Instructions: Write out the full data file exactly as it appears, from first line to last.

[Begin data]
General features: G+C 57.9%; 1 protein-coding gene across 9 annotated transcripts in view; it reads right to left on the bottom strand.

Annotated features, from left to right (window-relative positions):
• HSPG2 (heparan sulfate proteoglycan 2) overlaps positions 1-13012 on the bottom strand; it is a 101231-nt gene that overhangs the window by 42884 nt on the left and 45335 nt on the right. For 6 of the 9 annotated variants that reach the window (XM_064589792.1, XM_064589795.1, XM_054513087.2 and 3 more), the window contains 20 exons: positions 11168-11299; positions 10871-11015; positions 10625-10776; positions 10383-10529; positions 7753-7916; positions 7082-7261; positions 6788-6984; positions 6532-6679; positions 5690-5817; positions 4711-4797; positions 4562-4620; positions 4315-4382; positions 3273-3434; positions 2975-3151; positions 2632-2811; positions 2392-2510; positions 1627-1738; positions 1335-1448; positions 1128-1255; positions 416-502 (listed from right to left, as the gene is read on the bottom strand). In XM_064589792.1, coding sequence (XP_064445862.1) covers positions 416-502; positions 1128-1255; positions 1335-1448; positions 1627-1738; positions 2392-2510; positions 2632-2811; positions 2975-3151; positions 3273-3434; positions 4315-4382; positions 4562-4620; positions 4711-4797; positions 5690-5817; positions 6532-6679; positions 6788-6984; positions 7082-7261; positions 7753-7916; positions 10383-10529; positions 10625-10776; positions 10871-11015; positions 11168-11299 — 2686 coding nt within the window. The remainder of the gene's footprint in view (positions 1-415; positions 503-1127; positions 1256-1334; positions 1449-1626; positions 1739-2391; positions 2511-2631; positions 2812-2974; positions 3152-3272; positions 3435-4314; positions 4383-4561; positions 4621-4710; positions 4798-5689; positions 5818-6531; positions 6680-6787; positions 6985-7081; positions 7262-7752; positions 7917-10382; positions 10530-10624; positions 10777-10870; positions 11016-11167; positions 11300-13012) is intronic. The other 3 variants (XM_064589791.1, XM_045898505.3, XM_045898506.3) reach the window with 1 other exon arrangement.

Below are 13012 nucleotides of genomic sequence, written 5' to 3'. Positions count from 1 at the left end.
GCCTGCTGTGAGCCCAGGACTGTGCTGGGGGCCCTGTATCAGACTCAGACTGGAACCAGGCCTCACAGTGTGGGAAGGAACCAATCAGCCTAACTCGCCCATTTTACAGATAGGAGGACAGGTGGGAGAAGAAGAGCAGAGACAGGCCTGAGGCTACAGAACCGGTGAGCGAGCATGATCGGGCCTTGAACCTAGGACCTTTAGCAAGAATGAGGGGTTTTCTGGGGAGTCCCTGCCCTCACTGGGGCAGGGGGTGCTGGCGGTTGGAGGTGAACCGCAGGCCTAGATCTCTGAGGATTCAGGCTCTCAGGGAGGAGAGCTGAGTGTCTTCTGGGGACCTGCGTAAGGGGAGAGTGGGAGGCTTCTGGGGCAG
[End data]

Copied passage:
General features: G+C 57.9%; 1 protein-coding gene across 9 annotated transcripts in view; it reads right to left on the bottom strand.

Annotated features, from left to right (window-relative positions):
• HSPG2 (heparan sulfate proteoglycan 2) overlaps positions 1-13012 on the bottom strand; it is a 101231-nt gene that overhangs the window by 42884 nt on the left and 45335 nt on the right. For 6 of the 9 annotated variants that reach the window (XM_064589792.1, XM_064589795.1, XM_054513087.2 and 3 more), the window contains 20 exons: positions 11168-11299; positions 10871-11015; positions 10625-10776; positions 10383-10529; positions 7753-7916; positions 7082-7261; positions 6788-6984; positions 6532-6679; positions 5690-5817; positions 4711-4797; positions 4562-4620; positions 4315-4382; positions 3273-3434; positions 2975-3151; positions 2632-2811; positions 2392-2510; positions 1627-1738; positions 1335-1448; positions 1128-1255; positions 416-502 (listed from right to left, as the gene is read on the bottom strand). In XM_064589792.1, coding sequence (XP_064445862.1) covers positions 416-502; positions 1128-1255; positions 1335-1448; positions 1627-1738; positions 2392-2510; positions 2632-2811; positions 2975-3151; positions 3273-3434; positions 4315-4382; positions 4562-4620; positions 4711-4797; positions 5690-5817; positions 6532-6679; positions 6788-6984; positions 7082-7261; positions 7753-7916; positions 10383-10529; positions 10625-10776; positions 10871-11015; positions 11168-11299 — 2686 coding nt within the window. The remainder of the gene's footprint in view (positions 1-415; positions 503-1127; positions 1256-1334; positions 1449-1626; positions 1739-2391; positions 2511-2631; positions 2812-2974; positions 3152-3272; positions 3435-4314; positions 4383-4561; positions 4621-4710; positions 4798-5689; positions 5818-6531; positions 6680-6787; positions 6985-7081; positions 7262-7752; positions 7917-10382; positions 10530-10624; positions 10777-10870; positions 11016-11167; positions 11300-13012) is intronic. The other 3 variants (XM_064589791.1, XM_045898505.3, XM_045898506.3) reach the window with 1 other exon arrangement.

Below are 13012 nucleotides of genomic sequence, written 5' to 3'. Positions count from 1 at the left end.
GCCTGCTGTGAGCCCAGGACTGTGCTGGGGGCCCTGTATCAGACTCAGACTGGAACCAGGCCTCACAGTGTGGGAAGGAACCAATCAGCCTAACTCGCCCATTTTACAGATAGGAGGACAGGTGGGAGAAGAAGAGCAGAGACAGGCCTGAGGCTACAGAACCGGTGAGCGAGCATGATCGGGCCTTGAACCTAGGACCTTTAGCAAGAATGAGGGGTTTTCTGGGGAGTCCCTGCCCTCACTGGGGCAGGGGGTGCTGGCGGTTGGAGGTGAACCGCAGGCCTAGATCTCTGAGGATTCAGGCTCTCAGGGAGGAGAGCTGAGTGTCTTCTGGGGACCTGCGTAAGGGGAGAGTGGGAGGCTTCTGGGGCAG